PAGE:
At other times, India’s sexual prudishness disallows nudity — while turning a blind eye to sadistic scenes and bloody violence (where fights are choreographed or copied from Quentin Tarantino fare). I remember French director Francois Ozon’s Swimming Pool. A good 30 minutes were chopped off for Indian viewers, and one can well imagine what would have remained out the film’s total length of 103 minutes. Indian censors probably assumed that a nude Ludvine Sagnier (that attractive French actress) was not a good example for the moral heath of the nation.
For years, the government has been asked by the cinema industry to consider an American-type rating system, where a movie is not censored (read cut) but classified according to its suitability for different age groups. This is still to happen with the result that many directors and producers are wary of sending their films to India. To name just a few, Ken Loach, Mike Leigh, Tim Burton, Nanni Moretti and Pedro Almodovar.
To check piracy, big Indian production houses like Yash Raj Films, UTV, Eros International, Shemaroo and Moser Baer joined hands, in December 2008, to try and invest a ‘significant amount’ to fight the evil. However, they would need US$ 4.5 million for this, and where is the money?
A few months ago, Tamil producers thought that they could stop all new releases for three months, and this would dry up the pirates’ market. But with about three new openings every Friday, imagine the kind of pile up at the end of the moratorium in a country where there are not enough screens.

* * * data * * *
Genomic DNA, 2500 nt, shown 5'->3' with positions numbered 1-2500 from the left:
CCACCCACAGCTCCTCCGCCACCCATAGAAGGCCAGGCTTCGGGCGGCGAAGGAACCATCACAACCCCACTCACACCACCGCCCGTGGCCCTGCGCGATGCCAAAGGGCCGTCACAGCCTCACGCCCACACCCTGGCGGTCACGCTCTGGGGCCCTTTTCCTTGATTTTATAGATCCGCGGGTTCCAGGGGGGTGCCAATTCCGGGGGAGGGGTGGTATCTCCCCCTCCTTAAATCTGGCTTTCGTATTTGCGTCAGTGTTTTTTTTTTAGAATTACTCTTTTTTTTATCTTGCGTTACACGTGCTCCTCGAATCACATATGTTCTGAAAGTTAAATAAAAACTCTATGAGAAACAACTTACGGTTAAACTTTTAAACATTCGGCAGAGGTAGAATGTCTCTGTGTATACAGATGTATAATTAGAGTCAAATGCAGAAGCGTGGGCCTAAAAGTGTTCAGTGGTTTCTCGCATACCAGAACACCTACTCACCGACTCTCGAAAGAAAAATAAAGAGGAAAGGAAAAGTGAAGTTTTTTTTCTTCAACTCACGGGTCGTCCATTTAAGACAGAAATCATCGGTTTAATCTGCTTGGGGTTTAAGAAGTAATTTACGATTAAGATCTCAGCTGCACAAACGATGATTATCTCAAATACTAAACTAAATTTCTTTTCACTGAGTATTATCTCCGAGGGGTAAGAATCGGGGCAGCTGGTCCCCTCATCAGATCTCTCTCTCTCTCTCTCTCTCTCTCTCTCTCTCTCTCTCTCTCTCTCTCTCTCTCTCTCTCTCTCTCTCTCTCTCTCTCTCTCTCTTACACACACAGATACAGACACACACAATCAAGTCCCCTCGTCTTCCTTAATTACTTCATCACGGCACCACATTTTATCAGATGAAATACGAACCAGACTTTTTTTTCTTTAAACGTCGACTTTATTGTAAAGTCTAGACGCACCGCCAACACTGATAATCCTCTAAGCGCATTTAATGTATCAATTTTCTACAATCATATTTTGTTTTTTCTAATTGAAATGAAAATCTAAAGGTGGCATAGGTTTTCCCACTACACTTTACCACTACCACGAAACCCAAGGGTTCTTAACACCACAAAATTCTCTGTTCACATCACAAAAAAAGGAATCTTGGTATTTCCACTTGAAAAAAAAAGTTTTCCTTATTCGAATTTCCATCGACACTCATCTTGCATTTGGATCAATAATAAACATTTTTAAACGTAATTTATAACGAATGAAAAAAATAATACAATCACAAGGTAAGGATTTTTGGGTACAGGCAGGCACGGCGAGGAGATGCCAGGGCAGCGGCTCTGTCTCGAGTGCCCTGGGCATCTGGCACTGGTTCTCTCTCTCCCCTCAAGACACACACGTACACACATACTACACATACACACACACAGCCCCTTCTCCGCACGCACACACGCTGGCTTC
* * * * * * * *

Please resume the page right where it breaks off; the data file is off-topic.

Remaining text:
Obviously, easier options have to be thought of and executed. The window period between a theatrical and a video release must not be more than a few weeks — like it is in Japan and some other countries. Big producers can factor in video rights in their agreements with distributors or make disks of their own movies at rates that will stop consumers from peeping into a pirate’s den. When Tamil superstar Kamal Haasan wanted to release his Viswaroopam on the Direct-to-Home platform and in the cinemas simultaneously, huge protests stopped him.
Finally, the archaic government censorship must be replaced by a rating scheme to help world cinema roll into India. Indian films must be freely available across the country, and subtitles in English and any other Indian language of choice will immensely help home-grown movies travel around India.
I remember a famous quote from one of India’s best known auteur-directors, Adoor Gopalakrishnan, who makes cinema in his native Malayalam (language spoken in Kerala). “I would hope that my movies are pirated and people get to see them, rather than the highly limited reach of my works, which is now the case”.
Most of his 11 films, each a brilliant piece of cinematic art and social study, have never found distributors outside his home state of Kerala. This is a telling commentary on the sad state of Indian cinema.
So, India will continue to see its Long John Silvers singing “Yo-ho-ho and a bottle of rum” in sheer elation — till of course the government and the film fraternity come together to silence the pirates.
Gautaman Bhaskaran is an author, commentator and movie critic, who has worked with The Statesman in Kolkata and The Hindu in Chennai for 35 years. He now writes for the Hindustan Times, the Gulf Times and The Seoul Times.